Mass-killer Anders Breivik believed he was part of a secret organisation dedicated to removing Islam from Europe, the prosecution announced on Monday at the start of his trial.
Prosecutor Svein Holden's opening statement focused on Breivik's early life and how they believe he came to hold his beliefs.
Holden said he claimed to be part of a secret organisation modelled on the medieval Christian military order the Knights Templar, aimed at fighting Islam, as detailed in the manifesto Breivik wrote, which came to light following the attacks. But the prosecutor said that in their opinion "no such network exists".
"There is one subject, in particular that stands out," he said. "Namely that Breivik claims he became a member of the Knights Templar in London at a meeting in April 2002."
Police have not been able to substantiate Breivik’s claims of being in a group, and believe he acted alone.
The 33-year-old made a far-right salute as he arrived at a courtroom to face trial over the murders of 77 people in Norway last year, and interrupted proceedings to say that he does not recognise the authority of the Norwegian court.
He told judges he acknowledged killing 77 people in twin attacks in Oslo and at a Labour Party youth camp on the islands of Utoya, but pleaded not guilty, saying he was acting in "self-defence."
As some left while the prosecutor showed the "effects of the explosion" in Oslo, Breivik smirked and appeared to be holding back his laughter.
The prosecutor outlined before the footage was shown the images, which were not broadcast to cameras, that many in court had expressed their wish to leave the court while the video played.
"As the chair of the court initially stated I have been notified that there are several affected parties who do not wish to see the opening part of this particular statement," prosecutor Holden said.
The prosecutor then outlined the details of Breivik's shooting spree on Utoya island and a Labour party summer camp, before playing an audio recording of his time on the island.
The court was played audio where the killer said he wished to "surrender", around 40 minutes after he arrived on the Island. They also heard footage of a girl sobbing on the phone to police, saying: “I can hear the shots. I’m in the toilet, I’ve locked myself in a booth. There’s someone shooting, walking around shooting. Yes, there’s silence, he’s just outside. He’s coming, he’s coming. Quickly.”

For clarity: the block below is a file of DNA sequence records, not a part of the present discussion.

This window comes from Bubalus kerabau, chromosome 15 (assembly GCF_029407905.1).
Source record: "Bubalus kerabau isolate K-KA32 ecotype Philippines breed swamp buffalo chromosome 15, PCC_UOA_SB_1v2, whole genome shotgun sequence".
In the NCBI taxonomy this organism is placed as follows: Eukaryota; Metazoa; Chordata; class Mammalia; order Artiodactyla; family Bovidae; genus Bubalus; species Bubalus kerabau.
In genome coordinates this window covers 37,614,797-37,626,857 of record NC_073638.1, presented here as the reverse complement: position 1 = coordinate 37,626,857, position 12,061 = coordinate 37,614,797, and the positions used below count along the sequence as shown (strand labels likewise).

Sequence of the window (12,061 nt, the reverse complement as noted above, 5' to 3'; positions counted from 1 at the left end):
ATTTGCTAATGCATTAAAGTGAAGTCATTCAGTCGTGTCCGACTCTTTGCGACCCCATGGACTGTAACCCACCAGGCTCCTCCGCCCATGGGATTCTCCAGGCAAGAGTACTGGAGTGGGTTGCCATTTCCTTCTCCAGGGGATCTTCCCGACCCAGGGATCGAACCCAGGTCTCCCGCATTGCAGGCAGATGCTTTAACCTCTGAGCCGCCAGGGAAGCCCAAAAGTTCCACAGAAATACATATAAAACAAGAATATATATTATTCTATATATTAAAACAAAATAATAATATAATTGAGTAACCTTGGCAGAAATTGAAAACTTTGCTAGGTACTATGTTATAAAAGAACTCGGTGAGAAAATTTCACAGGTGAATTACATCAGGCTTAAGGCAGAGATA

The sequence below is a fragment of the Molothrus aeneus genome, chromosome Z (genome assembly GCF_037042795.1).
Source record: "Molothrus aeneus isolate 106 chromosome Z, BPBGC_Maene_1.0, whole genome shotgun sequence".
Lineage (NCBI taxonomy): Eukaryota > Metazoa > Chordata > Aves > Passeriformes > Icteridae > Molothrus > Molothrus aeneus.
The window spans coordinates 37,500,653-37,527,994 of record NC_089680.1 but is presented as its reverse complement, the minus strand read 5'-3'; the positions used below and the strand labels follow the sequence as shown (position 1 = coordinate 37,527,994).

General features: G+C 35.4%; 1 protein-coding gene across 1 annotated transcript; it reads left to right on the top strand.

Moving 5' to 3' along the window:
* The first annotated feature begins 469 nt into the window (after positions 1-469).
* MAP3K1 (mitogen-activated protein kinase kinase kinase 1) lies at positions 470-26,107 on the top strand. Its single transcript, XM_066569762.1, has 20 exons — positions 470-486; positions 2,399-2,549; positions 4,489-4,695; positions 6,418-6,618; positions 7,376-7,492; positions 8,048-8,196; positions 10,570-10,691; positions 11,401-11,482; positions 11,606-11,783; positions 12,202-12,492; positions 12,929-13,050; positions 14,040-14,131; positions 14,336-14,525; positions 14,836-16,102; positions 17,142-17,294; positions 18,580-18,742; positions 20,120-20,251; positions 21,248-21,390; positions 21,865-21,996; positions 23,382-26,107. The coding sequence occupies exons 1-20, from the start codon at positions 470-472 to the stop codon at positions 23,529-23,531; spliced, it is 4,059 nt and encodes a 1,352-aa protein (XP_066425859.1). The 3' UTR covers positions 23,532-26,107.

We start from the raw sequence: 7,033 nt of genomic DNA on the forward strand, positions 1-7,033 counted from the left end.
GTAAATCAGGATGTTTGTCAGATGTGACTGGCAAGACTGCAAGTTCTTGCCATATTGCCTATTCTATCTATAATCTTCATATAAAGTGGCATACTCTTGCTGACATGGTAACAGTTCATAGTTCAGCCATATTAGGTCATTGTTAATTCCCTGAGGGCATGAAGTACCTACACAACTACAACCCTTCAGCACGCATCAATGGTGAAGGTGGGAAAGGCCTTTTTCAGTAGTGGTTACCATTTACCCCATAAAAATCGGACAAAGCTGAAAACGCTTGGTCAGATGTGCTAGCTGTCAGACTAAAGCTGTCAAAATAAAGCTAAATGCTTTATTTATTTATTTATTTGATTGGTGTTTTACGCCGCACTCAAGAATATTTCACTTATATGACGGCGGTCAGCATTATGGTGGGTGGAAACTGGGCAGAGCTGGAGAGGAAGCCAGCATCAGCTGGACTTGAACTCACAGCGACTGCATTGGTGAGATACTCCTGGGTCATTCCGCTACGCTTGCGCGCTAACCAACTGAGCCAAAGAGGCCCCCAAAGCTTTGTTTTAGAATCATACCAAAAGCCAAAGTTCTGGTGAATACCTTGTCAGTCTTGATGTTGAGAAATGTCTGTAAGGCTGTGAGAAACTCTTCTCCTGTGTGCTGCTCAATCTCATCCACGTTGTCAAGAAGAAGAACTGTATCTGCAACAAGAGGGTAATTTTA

The prosecution detailed how Breivik sold fake diplomas on the Internet and played the computer game World of Warcraft "extensively" in 2006.
He only showed emotion when the court was played a 12-minute propaganda film, Knights Templar 2083, which brought tears to his eyes.
The lawyer for Breivik's defence Geir Lippestad said the court would hear oral and written evidence from the killer, saying it would be crucial "for the court to decide on an independent basis whether he is legally sane and can be punished or not."
He said Breivik wished to be sentenced as a sane person, stressing: "The defendant's wish is to be sentenced as a legally sane person. So our evidence will support that claim."
Breivik told judge Wenche Elisabeth Arntzen: "I do not recognise the Norwegian courts. You have received your mandate from political parties, which support multiculturalism. I do not acknowledge the authority of the court."
Breivik stood up again to confirm his date of birth and that he was currently in prison. The judge said: "And you are unemployed?"
The self-confessed killer showed no emotion as the judge read out the names and details of the people he killed in the shooting spree, the youngest of whom was just 14-years-old.
Wearing a dark suit and metallic-coloured tie, he looked down and touched his chin as the gruesome details of their deaths were read out.
He told the judge: "I do not recognise the Norwegian courts"
Some of the details of the murders and injuries were so horrific the Norwegian media bleeped them out.
Overall 102 names, dates of births and details of those killed and injured were read out in court over 30 minutes.
After hearing the charges, Breivik said it was "self defence", telling the judge: "I acknowledge the acts but I do not plead guilty, I claim that I was doing it in self defence."
One of the survivors of the massacre, Jorid Nordmelan, who will hear Breivik testify, said the trial was unprecedented.
"It's a historical date for Norwegians," she told the BBC. "We never had a trial like this, so we don't know what's going to happen.
Armed police walk in the street outside the Oslo district courtroom
"Prosecutors told me they were going to make the opening statements awful, so that people can just feel what he did right there."
Since Breivik has confessed to the July 22 attacks - claiming they were necessary to protect Norway from being taken over by Muslims - the key issue that remains unresolved is his mental health. The trial is likely to focus on whether or not the killer is insane, after contradictory psychiatric reports.
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